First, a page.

POINT PLEASANT — A bounty of events are upcoming at the Mason County Library’s main location in Point Pleasant, including a family S.T.E.M. activity, a beginner’s computer coding class, a basic computer class, and a craft supply swap.
The activities will begin Feb. 28 when county school children are dismissed early. At 1 p.m., the library will present “Leap Into Science Week: Wherever the Wind Blows.”
The program is part of a series that has been held on the early-out school days dealing with the subjects of S.T.E.M. (science, technology, engineering and mathematics), according to Cindy Williams, librarian. The family event will allow children to become scientists and do hands-on activities.
The wind curriculum will include experiments where children will learn such topics as the difference between a breeze and a gust. It will be paired with literacy through the sharing of books and stories.
The event typically lasts an hour, though families can stay longer and repeat the experiments if desired, Williams said.
Next on the calendar will be “Learn Computer Coding and Create Your Own Video Game.”
This event will be held on three Saturdays, March 7, 14 and 28, from 10 a.m. to 3 p.m., with a break for lunch. To complete the video game, all three sessions must be attended. Space is limited to 18 participants, and those wishing to attend must register at 304-675-0894.
Williams said the instructor for the class will be Jonathan Nance, Career Center Instructor with Goodwill Industries. It is geared for children in third grade through adults.
Nance will provide laptop computers for the students that are already loaded with the coding program. Each week, participants will continue to build their game, all the while learning the coding process that “tells” the computer what you want it to do.
“This is a beginner’s class,” Williams said. “It teaches a skill kids need to learn.”
Williams continued that the library is doing coding activities with children as young as those in story time.
Nance will return to the library on Friday, March 13 at 10 a.m. for a one-day basic computer class. This will be the second time Nance has led the basic class at the library, and Williams said after his inaugural class, he received “glowing reviews” from participants.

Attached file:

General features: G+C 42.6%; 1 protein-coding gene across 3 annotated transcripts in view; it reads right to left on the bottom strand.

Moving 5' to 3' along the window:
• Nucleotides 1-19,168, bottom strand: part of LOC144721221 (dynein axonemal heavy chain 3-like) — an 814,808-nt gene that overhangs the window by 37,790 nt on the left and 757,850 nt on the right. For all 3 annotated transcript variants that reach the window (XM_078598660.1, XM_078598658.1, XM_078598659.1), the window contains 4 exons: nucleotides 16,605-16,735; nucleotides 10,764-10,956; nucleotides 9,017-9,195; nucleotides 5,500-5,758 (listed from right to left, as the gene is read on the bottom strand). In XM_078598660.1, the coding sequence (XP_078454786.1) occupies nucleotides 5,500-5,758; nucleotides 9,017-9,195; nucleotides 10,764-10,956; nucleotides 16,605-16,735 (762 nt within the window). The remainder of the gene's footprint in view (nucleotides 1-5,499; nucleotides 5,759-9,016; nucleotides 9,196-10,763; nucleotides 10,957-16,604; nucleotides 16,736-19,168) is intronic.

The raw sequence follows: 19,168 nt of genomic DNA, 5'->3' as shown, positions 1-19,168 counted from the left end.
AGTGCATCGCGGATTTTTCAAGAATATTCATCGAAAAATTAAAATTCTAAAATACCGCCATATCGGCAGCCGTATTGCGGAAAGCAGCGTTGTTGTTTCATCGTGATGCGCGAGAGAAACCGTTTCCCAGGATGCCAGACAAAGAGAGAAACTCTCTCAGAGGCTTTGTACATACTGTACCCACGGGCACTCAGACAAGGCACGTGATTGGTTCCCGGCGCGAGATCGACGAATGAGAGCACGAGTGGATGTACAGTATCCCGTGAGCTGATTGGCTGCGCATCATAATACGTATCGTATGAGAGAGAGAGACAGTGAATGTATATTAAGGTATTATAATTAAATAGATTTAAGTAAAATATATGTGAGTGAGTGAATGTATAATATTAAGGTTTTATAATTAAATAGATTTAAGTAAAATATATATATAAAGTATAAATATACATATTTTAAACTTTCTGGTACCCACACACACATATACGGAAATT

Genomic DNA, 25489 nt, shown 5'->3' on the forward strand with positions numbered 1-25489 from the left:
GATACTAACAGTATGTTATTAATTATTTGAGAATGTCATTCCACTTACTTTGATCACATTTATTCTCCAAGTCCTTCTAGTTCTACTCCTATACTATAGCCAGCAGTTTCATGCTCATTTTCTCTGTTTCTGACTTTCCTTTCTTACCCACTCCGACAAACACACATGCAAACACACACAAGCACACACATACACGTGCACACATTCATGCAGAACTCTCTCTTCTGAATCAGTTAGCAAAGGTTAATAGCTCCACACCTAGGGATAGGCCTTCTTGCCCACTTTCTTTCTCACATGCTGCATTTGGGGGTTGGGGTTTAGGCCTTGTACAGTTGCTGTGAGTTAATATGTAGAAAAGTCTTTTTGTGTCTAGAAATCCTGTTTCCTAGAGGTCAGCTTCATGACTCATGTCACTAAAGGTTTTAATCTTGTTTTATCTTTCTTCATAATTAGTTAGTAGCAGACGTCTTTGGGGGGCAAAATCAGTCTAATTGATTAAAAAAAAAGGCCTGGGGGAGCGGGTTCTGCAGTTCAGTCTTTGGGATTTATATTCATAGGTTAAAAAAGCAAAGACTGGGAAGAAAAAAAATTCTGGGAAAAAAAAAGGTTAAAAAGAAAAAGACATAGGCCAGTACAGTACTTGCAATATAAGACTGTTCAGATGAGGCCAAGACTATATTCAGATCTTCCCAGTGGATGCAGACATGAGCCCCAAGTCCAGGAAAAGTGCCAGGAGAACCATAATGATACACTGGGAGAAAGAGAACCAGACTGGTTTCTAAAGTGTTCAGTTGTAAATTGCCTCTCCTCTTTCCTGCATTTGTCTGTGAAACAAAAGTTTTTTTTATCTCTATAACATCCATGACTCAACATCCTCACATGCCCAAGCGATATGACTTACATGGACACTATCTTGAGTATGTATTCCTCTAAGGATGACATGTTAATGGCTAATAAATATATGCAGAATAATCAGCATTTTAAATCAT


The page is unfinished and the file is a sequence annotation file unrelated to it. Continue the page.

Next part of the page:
She said Nance begins the class based on the participants’ needs, whether it be how to turn on a computer, sending an email or engaging in social media. He also tells class members how to stay safe online.
Williams said Nance will remain at the library until around 3 p.m. Participants can stay the entire day, or leave if they have achieved what they came to learn.
Finally, beginning on March 28, crafters will have a week to clear their totes, closets or rooms of unwanted yarn, pipe cleaners, sequins and more, and take them to the library. Anyone dropping off items will receive an “early bird” ticket to come back the next week and “shop” for free.
Williams said the craft swap will be a good way for people to clear out their unused items, and trade them for materials they can use. After the early bird shoppers, the public will have a chance to shop the swap on a donation basis. Proceeds will benefit future library programs and events. If anything remains after the public sale, Williams said it will be donated to a local organization.
She said if the craft swap is a success, plans are in the works for additional swaps. One being considered is accessories, such as purses, jewelry and scarves.
For more information on programs and activities at the Point Pleasant library, call 304-675-0894.
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Mindy Kearns is a freelance writer for Ohio Valley Publishing, email her at email@example.com.